Originality. This world is such an old place that there are no new subjects. But the same old subject can be discussed with newer examples and anecdotes from the current time and context. If it is a subject close to your heart, even if it is a hoary old topic, like honesty, like love, like environment, you will sound original since you will have 'your' viewpoints, 'your' examples, 'your' anecdotes to tell that have not been told before.
Language matters. There is a difference between complexity and complication. While complication should be avoided, complexity has its own beauty. You should read the classics, the beautifully formed sentences to appreciate complexity.
Further, there is difference between brevity and economy. While brevity requires short sentences, economy does not. Economy simply means avoidance of redundancy. Somerset Maugham’s writings, characterized by long sentences, some of which make up one paragraph, even one whole page, are known to be economical. Such long sentences can be simple too.
Simplicity does not imply brevity.
Lastly, grammar is what separates wheat from the chaff.
The bottom line is that, a simple speech does not mean broken ungrammatical sentences, cliché, badly formed sentences and lines that people have heard a thousand times.
The same applies to the literary world as well. Most of these self help books are badly written - subjects that are hot in the market, a few mantras thrown in, easy to remember acronyms, no depth, content gathered after combing all the SMS’s and email forwards (about a man busy making money repenting after his mother’s death – therefore live your life! And all that…) that have done a few rounds in the 8 years or so, aggressive propaganda through facebook and twitter,…
And those who like such books defend it using simplicity, the poor thing. ‘A book need not be like those classics having a high standard. It can be a simple book…’
Like I said, there is no end to the altars at which simplicity has been sacrificed. Slovenliness, purposelessness, inferiority, existentialism, hypocrisy, clumsiness, lack of talent, ignorance...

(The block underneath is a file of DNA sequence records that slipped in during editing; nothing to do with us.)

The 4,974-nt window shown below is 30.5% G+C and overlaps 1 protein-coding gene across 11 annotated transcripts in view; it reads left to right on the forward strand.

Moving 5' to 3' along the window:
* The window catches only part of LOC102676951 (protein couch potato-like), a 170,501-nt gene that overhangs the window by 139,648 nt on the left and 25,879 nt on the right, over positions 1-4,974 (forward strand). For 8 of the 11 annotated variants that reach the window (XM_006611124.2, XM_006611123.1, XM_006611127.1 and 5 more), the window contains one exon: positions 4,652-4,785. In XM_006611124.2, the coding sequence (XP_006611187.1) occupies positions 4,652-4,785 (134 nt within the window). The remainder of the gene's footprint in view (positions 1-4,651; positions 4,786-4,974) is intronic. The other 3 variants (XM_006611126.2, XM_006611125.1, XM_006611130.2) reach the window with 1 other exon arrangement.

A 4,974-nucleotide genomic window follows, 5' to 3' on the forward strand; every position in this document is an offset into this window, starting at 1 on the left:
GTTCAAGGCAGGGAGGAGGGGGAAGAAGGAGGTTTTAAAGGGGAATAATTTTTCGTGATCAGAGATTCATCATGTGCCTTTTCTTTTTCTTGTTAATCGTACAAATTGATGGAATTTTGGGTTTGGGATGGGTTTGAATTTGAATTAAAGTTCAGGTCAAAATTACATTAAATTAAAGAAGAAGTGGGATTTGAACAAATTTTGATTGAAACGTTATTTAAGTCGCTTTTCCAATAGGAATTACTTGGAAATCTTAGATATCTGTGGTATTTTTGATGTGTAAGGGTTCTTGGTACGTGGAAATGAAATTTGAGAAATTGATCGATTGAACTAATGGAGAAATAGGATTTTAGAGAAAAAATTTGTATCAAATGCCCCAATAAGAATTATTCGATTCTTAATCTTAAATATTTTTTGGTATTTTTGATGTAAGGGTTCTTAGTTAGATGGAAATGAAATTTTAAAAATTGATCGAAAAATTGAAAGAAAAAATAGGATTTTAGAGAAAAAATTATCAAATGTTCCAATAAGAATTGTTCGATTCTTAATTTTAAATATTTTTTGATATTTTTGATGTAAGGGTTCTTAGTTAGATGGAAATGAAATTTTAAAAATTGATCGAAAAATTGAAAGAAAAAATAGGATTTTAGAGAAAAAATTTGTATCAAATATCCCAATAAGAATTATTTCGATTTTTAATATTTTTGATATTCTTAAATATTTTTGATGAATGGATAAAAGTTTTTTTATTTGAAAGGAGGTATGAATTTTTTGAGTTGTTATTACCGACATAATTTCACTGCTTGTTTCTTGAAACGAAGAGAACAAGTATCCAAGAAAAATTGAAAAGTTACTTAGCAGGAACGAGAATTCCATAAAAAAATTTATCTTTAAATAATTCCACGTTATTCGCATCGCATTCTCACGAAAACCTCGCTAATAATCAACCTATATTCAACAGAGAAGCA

I will share with you one last example.
'I will marry any boy you find for me ma'. That wasn’t me. Oh no! Not at all.
That was a friend from the Marwadi community - educated in a top university, good looking and placed in Infosys...
‘I am so evil’, thought I who definitely had 'expectations'.
'I am a simple girl yaar, main kisi se bhi shaadi kar loongi. I am a simple girl. It’s all about making it work. It’s not about finding the right guy. You need to be more mature and practical yaar’, she advised me 'Say yes to someone. Don’t reject all boys like that'.
A few months later, she told me she was in love with this guy, a colleague from another team. They were about to be engaged. She had begun her shopping too.
And then she called off the relationship.
‘His family is more orthodox than ours. You know how Marwadis are...’
‘But you will have a separate home in a distant city... you will not live with them’, said I, feeling sad that lovers were parting.
‘Yes. But we will have to visit our in laws and stay with them at least once in a year.’
‘That’s just for 10 days.’
‘But those 10 days will be my vacation too, not just his. He will sit before the TV, remote in his hand. I will be with his mother in the kitchen doing seva, my head covered in a pallu’.
I simply sat there listening, not sure what to say. She shouldn’t have called it off... she was in love with him...this was a small sacrifice...though easier said than done.
And then, tumbling came other reasons too...
‘His salary is another thing yaar. I am getting 6 lakhs per annum he is getting 8 lakhs; it’s just a difference of 2 lakhs.
‘How does salary matter?’ I asked.
‘It matters yaar, it matters. Guys have an ego. And then it’s also about my position in the family.
My bhaiyya is getting 18 lakhs per annum, and my bhabhi knows it and is proud of it. If my husband earns less than my brother, then what will be my position in the house, in front of my bhabhi?
‘Why do you care? You will not live with your bhabhi.’
‘But I will visit them once in a year. Tab mera position kya hoga?’
What had she said earlier? 'I am a simple girl yaar'. 'I will marry any boy my mother finds me'?
Very simple indeed! I thought!
And I was relieved to realize that I was not all that evil after all. I had not asked a single suitor how much he earned!
So that was about the use, overuse, abuse and misuse of simplicity.
What true simplicity is, is a subject for another discussion, another day.
What I know for sure today, is that, simplicity is none of what it is made out to be by people. Simplicity has become a fashion, a fad. People go for an image makeover so they will ‘look’ simple!
And then, it is a handy instrument for all those who want to justify their ineptness in one way or another.
Leave alone practicing simplicity, even understanding simplicity, is not so simple after all.